Yie Foung is a former Designated Requestor at Live On New York, and currently works closely with donor families. She spoke with Dr. Heidi Horsley, the Executive Director of the Open to Hope Foundation, during the Association for Death Education and Counseling conference. “A lot of my work is working with bereaved families,” she explains. She helps them commit to the recipient, as well as to connect with services and programs to support their own journey in this process. She works with donor’s families who are experiencing the process of solid tissue as well as organ donations.
She’s committed to making sure that the donor’s gift of life is respected. The other half of her job is to make sure that bereaved families continue receiving support as long as necessary. Dr. Horsley has experience with donor families, too, and points out that many times the only light families see during bereavement is that their loves one’s donation was able to save so many lives.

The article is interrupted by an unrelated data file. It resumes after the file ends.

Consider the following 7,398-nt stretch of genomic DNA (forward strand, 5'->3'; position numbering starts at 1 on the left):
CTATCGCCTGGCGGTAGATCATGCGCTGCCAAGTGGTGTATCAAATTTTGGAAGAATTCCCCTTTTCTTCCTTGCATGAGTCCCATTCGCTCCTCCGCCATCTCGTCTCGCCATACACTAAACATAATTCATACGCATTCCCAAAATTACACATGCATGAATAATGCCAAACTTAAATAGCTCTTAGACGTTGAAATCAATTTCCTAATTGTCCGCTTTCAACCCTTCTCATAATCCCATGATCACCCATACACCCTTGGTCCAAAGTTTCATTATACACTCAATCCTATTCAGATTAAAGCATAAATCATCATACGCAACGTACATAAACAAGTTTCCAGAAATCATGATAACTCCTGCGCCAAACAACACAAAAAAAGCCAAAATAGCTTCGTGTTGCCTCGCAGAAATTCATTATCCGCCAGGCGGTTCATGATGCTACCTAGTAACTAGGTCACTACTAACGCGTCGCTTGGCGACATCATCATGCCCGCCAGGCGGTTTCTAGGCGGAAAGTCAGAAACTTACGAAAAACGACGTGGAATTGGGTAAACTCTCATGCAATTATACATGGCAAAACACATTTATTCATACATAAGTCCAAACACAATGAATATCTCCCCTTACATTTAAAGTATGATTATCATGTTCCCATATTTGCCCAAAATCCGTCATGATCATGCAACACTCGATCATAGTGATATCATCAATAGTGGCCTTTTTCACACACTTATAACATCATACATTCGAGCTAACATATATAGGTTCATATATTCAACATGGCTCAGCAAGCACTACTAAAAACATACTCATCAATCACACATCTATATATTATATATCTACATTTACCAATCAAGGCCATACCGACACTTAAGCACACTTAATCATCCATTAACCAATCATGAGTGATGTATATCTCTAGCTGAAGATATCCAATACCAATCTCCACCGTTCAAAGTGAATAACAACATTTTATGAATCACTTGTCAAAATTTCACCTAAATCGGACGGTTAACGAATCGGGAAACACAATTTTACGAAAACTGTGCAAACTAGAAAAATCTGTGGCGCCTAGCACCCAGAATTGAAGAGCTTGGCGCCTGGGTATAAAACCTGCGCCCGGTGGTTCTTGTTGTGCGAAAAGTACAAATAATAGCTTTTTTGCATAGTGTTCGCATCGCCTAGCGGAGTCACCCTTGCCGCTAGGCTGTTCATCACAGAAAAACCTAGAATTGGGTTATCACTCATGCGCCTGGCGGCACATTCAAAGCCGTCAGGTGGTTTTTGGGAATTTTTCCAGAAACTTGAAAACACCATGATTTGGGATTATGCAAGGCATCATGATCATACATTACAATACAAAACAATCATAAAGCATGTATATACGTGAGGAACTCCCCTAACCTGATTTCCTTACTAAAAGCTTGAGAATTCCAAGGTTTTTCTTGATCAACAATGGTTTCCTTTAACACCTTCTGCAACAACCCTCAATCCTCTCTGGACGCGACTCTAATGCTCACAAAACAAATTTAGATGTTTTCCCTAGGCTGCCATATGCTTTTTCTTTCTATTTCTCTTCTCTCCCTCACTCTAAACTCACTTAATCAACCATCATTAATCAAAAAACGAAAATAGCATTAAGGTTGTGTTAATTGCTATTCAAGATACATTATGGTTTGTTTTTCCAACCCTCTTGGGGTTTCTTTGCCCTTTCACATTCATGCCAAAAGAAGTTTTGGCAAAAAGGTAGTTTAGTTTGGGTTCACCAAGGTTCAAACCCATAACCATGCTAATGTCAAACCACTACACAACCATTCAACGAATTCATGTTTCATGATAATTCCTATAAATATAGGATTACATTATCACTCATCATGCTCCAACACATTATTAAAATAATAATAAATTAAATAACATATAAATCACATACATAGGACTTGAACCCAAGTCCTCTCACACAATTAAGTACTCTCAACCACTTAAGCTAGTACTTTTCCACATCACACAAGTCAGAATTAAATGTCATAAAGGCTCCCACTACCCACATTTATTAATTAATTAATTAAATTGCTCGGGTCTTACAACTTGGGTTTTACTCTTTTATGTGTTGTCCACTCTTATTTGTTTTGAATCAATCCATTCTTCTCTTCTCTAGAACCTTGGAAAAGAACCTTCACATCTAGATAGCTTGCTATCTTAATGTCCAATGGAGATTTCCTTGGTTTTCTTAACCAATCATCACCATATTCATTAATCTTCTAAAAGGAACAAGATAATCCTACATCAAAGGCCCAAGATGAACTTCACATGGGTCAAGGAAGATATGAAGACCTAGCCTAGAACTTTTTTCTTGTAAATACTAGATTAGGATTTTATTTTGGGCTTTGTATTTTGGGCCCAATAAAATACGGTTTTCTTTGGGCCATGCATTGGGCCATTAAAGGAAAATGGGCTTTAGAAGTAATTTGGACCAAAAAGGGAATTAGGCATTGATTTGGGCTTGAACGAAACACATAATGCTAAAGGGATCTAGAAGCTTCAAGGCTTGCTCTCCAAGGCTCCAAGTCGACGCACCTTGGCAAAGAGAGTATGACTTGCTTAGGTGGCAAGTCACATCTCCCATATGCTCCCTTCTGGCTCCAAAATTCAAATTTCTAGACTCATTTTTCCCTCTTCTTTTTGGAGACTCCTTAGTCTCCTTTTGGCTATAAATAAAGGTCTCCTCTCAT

The Gift of Life
“Families don’t get a choice of losing their loved one,” Foung says. However, they do have some choice in how they make more meaning from that loss. While there are ways to request having your organs/tissues donated in death, in many cases it’s ultimately the decision of your family. That’s why open, honest conversations about your wishes—as well as having those wishes easily accessible in writing—is so important.
Studies show that families who can make meaning out of their loss experience a healthier bereavement period. These families are joining a large community of “Donor families.” Foung is a registered donor, and says that although it’s tough to talk about loss in the Chinese culture, it was important for her to talk about her wishes.